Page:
May. 20th Mr. Buffett wants to keep those across the fence conversations going
TAKEAWAY: It’s all about those local newspapers and their sense of communities, which may be the reason Warren Buffett appears in the media horizon as a super hero, saving newspapers that mean a lot to their communities. My own memories of working with hundreds of very local newspapers worldwide are among the best of my career.
So Warren Buffet announces that he is buying more newspapers, although I am somewhat intrigued by the fact that, while he got all of the Media General newspapers, he did not buy my hometown newspaper, The Tampa Tribune, which we all know is not doing so well, based on how skinny the daily offering gets.
He must have his reasons for leaving the Tampa Trib out, and soon we will find out.
However, it is obvious that he does have at least a good reason to buy newspapers, especially the medium sized and regional ones that are now part of his empire: localness and the sense of community that those newspapers have.
It is that sense of community that makes those newspapers so wanted and so needed by their readers. They are forever connected with the fabric and the history of their place of circulation.
Meanwhile in Silverton, Colorado…..
It is no wonder, then, that in Silverton, Colorado, the 693 citizens who live there chip in to buy their newspaper, The Silverton Standard and the Miner , refusing to let it die or become a museum piece. It is a story worth reading, and one that reminds us why someone like Mr. Buffett has faith in the sense of community that those printed newspapers are all about and what they mean to the people in these small towns that time may have forgotten, but that are alive and full of vitality.
As its website proudly proclaims: The Silverton Standard & the Miner is a national historic site in journalism. It is the oldest continuously operated newspaper in the Western Slope of Colorado, dating to 1875.
Even the NBC Today Show echoed the story of the town that saved its newspaper.
See video about Silverton and its newspaper:
Community and engagement
I am not at all surprised that readers in these small communities are so passionate about their newspapers, to the point of getting engaged in the fight to save them.
The most memorable times of my career have been with the very regional dailies and weeklies that I have redesigned globally, but mostly in the United States. As a young professor at Syracuse University in upstate New York, I used to get into my Chevrolet station wagon and drive through the snow, or the apple orchards in fall, to get to some small town that would appear in view at the end of a solitary highway, Main Street USA, the churches, the small department store and the newspaper office.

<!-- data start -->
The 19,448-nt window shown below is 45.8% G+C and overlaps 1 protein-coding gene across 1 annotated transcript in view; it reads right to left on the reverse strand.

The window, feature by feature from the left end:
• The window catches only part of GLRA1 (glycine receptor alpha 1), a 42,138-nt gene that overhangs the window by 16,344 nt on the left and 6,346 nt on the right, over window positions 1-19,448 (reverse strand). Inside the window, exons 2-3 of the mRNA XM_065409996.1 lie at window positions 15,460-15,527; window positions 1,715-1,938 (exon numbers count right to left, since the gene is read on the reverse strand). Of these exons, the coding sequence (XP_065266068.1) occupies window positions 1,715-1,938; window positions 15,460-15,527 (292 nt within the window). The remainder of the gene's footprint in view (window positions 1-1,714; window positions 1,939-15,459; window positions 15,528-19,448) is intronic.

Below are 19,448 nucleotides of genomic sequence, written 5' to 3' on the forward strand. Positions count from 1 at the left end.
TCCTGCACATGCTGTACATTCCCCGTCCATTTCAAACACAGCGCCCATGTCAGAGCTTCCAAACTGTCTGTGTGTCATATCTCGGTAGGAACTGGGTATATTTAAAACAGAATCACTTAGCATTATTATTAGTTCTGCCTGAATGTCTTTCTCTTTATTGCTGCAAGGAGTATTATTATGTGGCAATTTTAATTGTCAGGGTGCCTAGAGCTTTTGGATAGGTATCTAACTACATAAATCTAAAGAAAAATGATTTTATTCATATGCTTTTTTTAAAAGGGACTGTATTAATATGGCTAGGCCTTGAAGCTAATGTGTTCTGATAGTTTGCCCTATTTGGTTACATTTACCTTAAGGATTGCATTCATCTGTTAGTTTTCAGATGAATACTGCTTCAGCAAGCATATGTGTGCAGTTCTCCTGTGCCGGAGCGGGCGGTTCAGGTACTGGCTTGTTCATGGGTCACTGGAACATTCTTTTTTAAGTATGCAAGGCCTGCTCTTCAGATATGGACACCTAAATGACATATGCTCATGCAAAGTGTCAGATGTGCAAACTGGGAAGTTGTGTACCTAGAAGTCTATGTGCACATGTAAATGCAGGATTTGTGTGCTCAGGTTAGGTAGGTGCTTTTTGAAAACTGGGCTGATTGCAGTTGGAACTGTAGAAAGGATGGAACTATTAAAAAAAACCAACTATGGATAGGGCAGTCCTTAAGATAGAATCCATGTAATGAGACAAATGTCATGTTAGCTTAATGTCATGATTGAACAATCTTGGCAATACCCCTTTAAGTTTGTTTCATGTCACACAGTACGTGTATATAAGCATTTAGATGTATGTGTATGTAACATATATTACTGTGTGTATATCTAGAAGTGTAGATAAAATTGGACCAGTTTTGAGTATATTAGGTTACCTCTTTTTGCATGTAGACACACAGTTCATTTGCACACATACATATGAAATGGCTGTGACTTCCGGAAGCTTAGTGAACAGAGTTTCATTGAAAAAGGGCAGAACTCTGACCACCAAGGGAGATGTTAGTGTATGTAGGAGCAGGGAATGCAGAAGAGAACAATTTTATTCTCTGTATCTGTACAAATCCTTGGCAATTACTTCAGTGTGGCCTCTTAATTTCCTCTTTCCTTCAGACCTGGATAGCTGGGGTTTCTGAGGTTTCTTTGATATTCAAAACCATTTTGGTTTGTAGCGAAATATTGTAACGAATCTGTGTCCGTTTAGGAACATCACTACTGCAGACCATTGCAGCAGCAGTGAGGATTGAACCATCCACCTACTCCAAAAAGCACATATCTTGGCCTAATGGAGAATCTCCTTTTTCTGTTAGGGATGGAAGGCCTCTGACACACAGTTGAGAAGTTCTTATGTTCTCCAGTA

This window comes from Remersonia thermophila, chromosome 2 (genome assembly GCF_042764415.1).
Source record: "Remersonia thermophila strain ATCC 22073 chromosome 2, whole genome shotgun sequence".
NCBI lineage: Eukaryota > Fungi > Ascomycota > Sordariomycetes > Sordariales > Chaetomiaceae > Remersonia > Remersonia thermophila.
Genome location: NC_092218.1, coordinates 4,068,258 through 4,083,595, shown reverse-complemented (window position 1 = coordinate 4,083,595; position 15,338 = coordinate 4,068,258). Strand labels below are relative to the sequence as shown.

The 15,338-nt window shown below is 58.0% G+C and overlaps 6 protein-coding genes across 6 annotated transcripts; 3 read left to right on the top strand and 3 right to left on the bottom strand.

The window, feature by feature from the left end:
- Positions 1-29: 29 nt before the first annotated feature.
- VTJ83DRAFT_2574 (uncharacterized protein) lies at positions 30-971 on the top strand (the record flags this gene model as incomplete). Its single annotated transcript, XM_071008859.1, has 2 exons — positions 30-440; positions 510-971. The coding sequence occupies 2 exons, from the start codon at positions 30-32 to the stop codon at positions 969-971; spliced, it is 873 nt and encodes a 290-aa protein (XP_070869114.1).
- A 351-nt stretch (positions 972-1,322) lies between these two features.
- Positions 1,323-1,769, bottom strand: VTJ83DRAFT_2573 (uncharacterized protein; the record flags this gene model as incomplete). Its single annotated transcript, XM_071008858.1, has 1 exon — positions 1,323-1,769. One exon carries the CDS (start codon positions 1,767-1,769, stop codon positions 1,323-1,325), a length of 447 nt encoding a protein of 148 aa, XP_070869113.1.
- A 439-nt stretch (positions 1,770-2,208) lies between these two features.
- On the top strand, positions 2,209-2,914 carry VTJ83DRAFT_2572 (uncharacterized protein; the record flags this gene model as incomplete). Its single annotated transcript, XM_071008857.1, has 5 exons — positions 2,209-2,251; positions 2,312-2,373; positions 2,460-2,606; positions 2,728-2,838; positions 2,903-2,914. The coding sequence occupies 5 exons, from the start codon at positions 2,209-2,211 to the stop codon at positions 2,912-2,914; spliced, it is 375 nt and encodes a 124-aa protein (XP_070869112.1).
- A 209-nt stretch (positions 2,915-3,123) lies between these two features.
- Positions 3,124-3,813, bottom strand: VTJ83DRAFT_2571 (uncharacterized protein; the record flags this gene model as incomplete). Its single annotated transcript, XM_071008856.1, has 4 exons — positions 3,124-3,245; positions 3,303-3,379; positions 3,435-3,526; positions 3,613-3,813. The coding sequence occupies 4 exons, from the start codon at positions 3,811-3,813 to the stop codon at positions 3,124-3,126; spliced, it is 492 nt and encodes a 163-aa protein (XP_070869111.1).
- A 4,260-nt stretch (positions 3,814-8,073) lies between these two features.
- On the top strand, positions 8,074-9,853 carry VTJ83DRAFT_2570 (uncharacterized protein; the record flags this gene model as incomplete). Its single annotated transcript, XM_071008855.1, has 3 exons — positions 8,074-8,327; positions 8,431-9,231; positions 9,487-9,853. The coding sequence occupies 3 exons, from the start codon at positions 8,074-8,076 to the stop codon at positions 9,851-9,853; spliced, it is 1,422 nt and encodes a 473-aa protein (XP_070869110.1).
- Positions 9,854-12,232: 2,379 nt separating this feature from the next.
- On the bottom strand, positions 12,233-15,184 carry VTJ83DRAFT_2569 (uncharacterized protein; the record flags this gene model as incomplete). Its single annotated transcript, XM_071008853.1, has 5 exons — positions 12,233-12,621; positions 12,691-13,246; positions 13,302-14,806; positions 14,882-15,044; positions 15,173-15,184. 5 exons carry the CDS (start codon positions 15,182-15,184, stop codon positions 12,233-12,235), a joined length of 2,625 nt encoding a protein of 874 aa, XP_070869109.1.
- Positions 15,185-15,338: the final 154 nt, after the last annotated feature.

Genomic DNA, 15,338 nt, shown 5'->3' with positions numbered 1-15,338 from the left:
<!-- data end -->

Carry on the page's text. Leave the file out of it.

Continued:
Make that THE newspaper office. You were never lost too long in these towns when it came to finding the newspaper building. You would just ask that woman standing by the corner, walking her dog, and she would tell you, along with a story or two about the newspaper. Newspapers carry stories, but everyone in these communities also had a story about her newspaper—-good or bad, of course.
Perhaps these were the most difficult newspapers to “redesign”. Try changing the nameplate with a picture of city hall, or the town’s mascot, or the flags, etc. Notice the train aiming at you on that front page of the Silverton Standard and the Miner.
Indeed, these regional newspapers were successful, iconic, engrained in their communities, with deep roots like those trees in the park in the center of the village. Their pages chronicling life in the town, reporting the births, achievements, weddings and deaths of everyone. With columns like “Across the Fence”, these newspapers chatted with their readers in familiar tones, about familiar things—-call it early Facebook—-stuff that fascinated then as much as it does now.
While the big metro newspapers replaced the fence with concrete walls of distance, stopping the chatting and conducting a more formal conversation (much to the depersonalization of their content and detriment to their circulations), the community newspapers knew, and still know, that this is where their impact lies. Move to the fence, embrace your neighbor and tell him what’s happening in your life.
So, Mr. Buffett, you are on to something here. Keep buying those newspapers. Keep them alive and thriving. Keep the readers chatting across the fence.
And, by the way, Mr. Buffett, take a second look at The Tampa Tribune. Perhaps you tell them you will buy them too if they just remember their beginnings, reach out across the fence and chat with their readers. Tampa Bay already has that other great daily to play the big metropolitan newspaper role.
Hey, The Tampa Tribune already has one of the best marketing slogans out there: Life published daily. Now it’s a matter of getting into character, abandoning the big metro notions and becoming that very local, folksy newspaper that is all about Tampa.
We folks chat across the fence too——when it is not too hot.
Of related interest today
- USA: ‘This is my paper. This is my town’
One year after a devastating tornado, The Joplin Globe feels stronger
- USA: Why Warren Buffett is buying newspapers
The iPad Design Lab: Storytelling in the Age of the Tablet
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TheMarioBlog post #1022
Posted by Dr. Mario R. Garcia on May 20, 2012
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Dr. Mario R. Garcia
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